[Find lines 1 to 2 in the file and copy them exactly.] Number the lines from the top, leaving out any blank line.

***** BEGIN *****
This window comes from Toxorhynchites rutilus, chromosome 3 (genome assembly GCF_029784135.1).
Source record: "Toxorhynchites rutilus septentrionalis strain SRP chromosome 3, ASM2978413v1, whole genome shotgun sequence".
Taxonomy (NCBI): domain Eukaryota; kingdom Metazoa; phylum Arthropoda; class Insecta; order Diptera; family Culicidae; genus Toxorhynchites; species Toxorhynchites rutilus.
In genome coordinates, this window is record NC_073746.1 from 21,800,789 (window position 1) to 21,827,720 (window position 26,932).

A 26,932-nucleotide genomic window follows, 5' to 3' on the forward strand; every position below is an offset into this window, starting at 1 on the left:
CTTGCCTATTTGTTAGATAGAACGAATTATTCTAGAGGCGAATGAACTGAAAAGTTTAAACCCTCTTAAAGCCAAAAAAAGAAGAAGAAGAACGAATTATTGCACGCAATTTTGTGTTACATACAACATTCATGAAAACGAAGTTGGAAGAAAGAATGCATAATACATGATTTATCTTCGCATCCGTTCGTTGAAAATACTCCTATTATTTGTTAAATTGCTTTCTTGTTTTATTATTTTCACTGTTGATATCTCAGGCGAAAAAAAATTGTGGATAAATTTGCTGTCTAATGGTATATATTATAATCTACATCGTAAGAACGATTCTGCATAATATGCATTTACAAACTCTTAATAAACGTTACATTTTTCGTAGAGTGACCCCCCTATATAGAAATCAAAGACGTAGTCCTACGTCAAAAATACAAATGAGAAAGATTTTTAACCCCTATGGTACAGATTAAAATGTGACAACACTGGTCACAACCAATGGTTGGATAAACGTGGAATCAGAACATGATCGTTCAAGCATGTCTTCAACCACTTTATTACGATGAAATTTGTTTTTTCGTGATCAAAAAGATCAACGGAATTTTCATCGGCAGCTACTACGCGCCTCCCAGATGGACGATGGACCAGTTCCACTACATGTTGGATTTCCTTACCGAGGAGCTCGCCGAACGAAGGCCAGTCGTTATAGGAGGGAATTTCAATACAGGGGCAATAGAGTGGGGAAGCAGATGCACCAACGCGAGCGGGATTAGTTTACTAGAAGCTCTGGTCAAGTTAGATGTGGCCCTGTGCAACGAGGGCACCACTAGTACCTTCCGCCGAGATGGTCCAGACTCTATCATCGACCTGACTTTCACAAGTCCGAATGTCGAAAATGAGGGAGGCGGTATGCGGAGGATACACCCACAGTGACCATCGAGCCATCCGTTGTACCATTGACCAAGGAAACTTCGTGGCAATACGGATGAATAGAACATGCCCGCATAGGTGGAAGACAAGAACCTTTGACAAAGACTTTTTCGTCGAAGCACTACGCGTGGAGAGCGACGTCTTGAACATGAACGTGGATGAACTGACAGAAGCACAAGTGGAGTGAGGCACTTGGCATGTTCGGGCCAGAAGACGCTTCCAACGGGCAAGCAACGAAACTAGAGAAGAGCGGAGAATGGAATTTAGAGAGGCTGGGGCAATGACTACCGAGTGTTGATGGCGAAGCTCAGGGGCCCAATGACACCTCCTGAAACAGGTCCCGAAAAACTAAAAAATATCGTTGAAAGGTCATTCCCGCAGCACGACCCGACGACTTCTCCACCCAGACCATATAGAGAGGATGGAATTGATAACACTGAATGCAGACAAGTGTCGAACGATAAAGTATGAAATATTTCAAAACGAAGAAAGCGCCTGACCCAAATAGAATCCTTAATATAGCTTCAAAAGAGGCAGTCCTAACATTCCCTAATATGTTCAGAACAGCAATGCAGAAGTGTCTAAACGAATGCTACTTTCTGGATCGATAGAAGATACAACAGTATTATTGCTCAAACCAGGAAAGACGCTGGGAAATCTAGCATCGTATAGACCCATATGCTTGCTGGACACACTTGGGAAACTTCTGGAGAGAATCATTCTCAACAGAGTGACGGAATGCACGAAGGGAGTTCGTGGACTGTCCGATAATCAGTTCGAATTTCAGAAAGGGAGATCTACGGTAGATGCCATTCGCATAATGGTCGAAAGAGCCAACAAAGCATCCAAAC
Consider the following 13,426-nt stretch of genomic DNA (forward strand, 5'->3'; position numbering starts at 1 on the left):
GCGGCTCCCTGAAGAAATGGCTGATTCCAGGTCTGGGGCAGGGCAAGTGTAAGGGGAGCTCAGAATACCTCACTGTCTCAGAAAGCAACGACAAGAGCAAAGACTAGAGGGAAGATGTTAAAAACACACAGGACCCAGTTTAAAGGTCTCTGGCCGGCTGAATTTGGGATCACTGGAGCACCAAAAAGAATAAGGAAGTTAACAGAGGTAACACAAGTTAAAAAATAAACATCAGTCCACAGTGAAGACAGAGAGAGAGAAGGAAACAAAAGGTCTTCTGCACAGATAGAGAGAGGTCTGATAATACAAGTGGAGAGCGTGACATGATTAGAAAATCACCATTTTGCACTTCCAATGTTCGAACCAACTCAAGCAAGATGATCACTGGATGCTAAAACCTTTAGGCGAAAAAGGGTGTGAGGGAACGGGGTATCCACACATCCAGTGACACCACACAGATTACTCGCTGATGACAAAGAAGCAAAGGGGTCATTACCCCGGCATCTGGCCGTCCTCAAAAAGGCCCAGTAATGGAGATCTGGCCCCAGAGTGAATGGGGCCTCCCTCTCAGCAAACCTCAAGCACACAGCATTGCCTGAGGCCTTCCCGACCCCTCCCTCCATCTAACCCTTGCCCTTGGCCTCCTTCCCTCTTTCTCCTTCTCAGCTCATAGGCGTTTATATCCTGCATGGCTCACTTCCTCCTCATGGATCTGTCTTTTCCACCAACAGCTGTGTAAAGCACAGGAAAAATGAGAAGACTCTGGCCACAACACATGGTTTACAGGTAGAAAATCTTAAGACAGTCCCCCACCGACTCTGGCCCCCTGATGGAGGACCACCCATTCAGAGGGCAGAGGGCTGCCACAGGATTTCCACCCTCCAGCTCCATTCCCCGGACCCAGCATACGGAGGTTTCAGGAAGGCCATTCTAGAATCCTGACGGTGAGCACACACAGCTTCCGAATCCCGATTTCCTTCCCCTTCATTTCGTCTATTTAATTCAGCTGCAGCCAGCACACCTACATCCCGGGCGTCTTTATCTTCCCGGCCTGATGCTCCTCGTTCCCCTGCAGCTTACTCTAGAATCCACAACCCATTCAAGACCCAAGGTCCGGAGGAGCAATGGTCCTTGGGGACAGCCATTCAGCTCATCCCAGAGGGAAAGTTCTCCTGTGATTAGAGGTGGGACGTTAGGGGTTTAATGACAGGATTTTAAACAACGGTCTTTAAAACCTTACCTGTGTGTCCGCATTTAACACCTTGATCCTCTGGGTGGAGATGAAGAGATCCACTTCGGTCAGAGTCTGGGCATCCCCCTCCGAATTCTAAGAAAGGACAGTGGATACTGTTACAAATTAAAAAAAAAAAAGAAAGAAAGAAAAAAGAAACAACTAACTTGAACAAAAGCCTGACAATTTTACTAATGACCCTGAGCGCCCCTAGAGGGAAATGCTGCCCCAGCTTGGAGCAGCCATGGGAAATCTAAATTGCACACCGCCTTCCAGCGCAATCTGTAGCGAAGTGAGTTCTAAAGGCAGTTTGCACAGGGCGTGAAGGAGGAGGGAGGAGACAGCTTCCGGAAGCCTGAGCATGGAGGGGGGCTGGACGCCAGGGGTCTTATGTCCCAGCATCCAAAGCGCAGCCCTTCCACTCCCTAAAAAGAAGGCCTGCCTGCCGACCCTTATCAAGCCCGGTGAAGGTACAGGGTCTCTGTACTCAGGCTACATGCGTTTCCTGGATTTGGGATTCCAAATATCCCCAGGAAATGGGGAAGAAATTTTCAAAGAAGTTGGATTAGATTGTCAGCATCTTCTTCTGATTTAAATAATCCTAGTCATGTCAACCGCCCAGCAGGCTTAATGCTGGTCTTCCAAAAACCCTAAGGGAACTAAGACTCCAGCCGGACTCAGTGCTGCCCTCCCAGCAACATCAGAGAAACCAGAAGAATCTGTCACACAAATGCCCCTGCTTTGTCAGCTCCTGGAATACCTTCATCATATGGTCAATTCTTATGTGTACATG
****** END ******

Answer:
This window comes from Toxorhynchites rutilus, chromosome 3 (genome assembly GCF_029784135.1).
Source record: "Toxorhynchites rutilus septentrionalis strain SRP chromosome 3, ASM2978413v1, whole genome shotgun sequence".